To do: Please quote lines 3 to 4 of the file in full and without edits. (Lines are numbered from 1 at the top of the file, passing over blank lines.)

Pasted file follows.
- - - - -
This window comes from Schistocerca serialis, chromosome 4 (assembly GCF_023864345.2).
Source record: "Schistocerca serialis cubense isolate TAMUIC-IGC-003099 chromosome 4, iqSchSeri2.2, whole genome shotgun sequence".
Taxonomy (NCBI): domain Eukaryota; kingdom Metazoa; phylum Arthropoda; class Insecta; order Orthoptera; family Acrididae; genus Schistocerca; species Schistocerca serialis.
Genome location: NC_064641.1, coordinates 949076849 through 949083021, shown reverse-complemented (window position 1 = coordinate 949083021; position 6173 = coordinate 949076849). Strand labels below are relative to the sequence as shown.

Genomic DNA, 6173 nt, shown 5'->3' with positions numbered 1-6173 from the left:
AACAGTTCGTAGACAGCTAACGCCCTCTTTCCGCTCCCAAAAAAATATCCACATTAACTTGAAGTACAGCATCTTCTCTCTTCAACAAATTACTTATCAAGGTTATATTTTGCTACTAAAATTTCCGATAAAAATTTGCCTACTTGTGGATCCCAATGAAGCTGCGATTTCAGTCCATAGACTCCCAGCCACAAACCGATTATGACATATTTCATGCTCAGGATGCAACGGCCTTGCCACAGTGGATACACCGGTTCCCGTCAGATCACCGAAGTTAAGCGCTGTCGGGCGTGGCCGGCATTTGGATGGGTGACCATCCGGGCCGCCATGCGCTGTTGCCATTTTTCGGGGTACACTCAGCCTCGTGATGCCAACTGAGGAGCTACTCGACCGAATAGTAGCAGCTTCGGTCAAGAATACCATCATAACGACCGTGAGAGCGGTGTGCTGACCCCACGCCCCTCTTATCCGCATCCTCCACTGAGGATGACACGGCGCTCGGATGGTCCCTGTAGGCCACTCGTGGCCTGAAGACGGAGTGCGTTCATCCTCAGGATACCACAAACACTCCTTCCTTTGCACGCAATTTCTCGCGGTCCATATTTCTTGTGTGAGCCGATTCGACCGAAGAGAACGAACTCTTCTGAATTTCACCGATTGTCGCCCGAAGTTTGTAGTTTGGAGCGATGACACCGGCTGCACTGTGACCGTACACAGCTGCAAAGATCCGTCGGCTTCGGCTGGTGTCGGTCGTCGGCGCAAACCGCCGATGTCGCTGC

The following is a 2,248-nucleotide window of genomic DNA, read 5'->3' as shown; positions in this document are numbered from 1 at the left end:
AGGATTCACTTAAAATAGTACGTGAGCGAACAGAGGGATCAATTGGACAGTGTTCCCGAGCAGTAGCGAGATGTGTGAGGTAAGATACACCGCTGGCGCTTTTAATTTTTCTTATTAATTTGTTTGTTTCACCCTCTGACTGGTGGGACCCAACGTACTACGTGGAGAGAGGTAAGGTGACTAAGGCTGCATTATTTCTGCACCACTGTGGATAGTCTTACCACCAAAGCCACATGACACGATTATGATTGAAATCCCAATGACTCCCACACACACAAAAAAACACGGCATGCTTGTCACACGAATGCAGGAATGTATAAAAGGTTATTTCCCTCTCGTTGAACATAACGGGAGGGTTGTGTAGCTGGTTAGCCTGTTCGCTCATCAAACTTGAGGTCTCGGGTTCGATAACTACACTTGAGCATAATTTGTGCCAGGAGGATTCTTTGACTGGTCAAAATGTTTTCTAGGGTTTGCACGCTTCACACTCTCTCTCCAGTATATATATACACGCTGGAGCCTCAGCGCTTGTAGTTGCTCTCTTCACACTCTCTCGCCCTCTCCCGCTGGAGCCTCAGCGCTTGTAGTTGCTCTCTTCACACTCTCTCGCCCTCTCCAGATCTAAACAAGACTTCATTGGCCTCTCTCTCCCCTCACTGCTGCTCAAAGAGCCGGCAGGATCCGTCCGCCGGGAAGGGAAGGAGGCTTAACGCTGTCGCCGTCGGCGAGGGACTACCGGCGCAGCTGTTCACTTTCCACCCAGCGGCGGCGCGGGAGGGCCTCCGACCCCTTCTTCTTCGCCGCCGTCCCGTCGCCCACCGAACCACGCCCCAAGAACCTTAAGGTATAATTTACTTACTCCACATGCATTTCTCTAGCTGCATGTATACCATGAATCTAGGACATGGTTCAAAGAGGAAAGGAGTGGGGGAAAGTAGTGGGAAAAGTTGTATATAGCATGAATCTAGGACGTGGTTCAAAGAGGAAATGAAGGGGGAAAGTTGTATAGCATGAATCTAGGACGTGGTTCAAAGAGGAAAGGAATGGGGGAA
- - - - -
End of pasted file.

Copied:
Taxonomy (NCBI): domain Eukaryota; kingdom Metazoa; phylum Arthropoda; class Insecta; order Orthoptera; family Acrididae; genus Schistocerca; species Schistocerca serialis.
Genome location: NC_064641.1, coordinates 949076849 through 949083021, shown reverse-complemented (window position 1 = coordinate 949083021; position 6173 = coordinate 949076849). Strand labels below are relative to the sequence as shown.